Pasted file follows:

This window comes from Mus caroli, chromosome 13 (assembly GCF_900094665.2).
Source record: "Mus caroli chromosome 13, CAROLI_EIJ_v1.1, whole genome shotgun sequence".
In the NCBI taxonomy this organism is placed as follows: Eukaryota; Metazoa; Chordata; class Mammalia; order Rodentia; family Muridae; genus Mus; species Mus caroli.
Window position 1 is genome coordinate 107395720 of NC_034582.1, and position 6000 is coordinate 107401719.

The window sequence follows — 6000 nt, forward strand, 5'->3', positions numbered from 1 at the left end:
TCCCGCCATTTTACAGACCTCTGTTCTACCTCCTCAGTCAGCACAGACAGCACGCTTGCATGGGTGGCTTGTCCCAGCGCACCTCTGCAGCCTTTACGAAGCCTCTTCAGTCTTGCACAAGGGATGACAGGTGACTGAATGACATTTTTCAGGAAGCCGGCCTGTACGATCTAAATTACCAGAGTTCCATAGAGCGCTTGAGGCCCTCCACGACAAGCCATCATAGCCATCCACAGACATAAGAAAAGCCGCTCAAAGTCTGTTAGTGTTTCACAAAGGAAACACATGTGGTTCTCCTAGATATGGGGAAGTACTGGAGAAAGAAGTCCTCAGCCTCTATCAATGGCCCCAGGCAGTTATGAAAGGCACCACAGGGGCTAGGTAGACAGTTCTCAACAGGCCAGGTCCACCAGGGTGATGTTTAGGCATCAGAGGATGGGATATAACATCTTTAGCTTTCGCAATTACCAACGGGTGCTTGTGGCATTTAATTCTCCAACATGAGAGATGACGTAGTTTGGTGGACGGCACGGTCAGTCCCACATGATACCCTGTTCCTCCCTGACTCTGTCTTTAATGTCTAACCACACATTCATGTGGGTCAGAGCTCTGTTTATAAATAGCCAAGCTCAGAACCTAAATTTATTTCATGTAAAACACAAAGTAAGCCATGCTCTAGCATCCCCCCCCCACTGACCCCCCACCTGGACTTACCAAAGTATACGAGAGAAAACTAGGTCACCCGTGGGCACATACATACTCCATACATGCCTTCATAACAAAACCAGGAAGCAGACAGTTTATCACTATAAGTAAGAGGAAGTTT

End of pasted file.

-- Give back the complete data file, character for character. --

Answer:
This window comes from Mus caroli, chromosome 13 (assembly GCF_900094665.2).
Source record: "Mus caroli chromosome 13, CAROLI_EIJ_v1.1, whole genome shotgun sequence".
In the NCBI taxonomy this organism is placed as follows: Eukaryota; Metazoa; Chordata; class Mammalia; order Rodentia; family Muridae; genus Mus; species Mus caroli.
Window position 1 is genome coordinate 107395720 of NC_034582.1, and position 6000 is coordinate 107401719.

The window sequence follows — 6000 nt, forward strand, 5'->3', positions numbered from 1 at the left end:
TCCCGCCATTTTACAGACCTCTGTTCTACCTCCTCAGTCAGCACAGACAGCACGCTTGCATGGGTGGCTTGTCCCAGCGCACCTCTGCAGCCTTTACGAAGCCTCTTCAGTCTTGCACAAGGGATGACAGGTGACTGAATGACATTTTTCAGGAAGCCGGCCTGTACGATCTAAATTACCAGAGTTCCATAGAGCGCTTGAGGCCCTCCACGACAAGCCATCATAGCCATCCACAGACATAAGAAAAGCCGCTCAAAGTCTGTTAGTGTTTCACAAAGGAAACACATGTGGTTCTCCTAGATATGGGGAAGTACTGGAGAAAGAAGTCCTCAGCCTCTATCAATGGCCCCAGGCAGTTATGAAAGGCACCACAGGGGCTAGGTAGACAGTTCTCAACAGGCCAGGTCCACCAGGGTGATGTTTAGGCATCAGAGGATGGGATATAACATCTTTAGCTTTCGCAATTACCAACGGGTGCTTGTGGCATTTAATTCTCCAACATGAGAGATGACGTAGTTTGGTGGACGGCACGGTCAGTCCCACATGATACCCTGTTCCTCCCTGACTCTGTCTTTAATGTCTAACCACACATTCATGTGGGTCAGAGCTCTGTTTATAAATAGCCAAGCTCAGAACCTAAATTTATTTCATGTAAAACACAAAGTAAGCCATGCTCTAGCATCCCCCCCCCACTGACCCCCCACCTGGACTTACCAAAGTATACGAGAGAAAACTAGGTCACCCGTGGGCACATACATACTCCATACATGCCTTCATAACAAAACCAGGAAGCAGACAGTTTATCACTATAAGTAAGAGGAAGTTT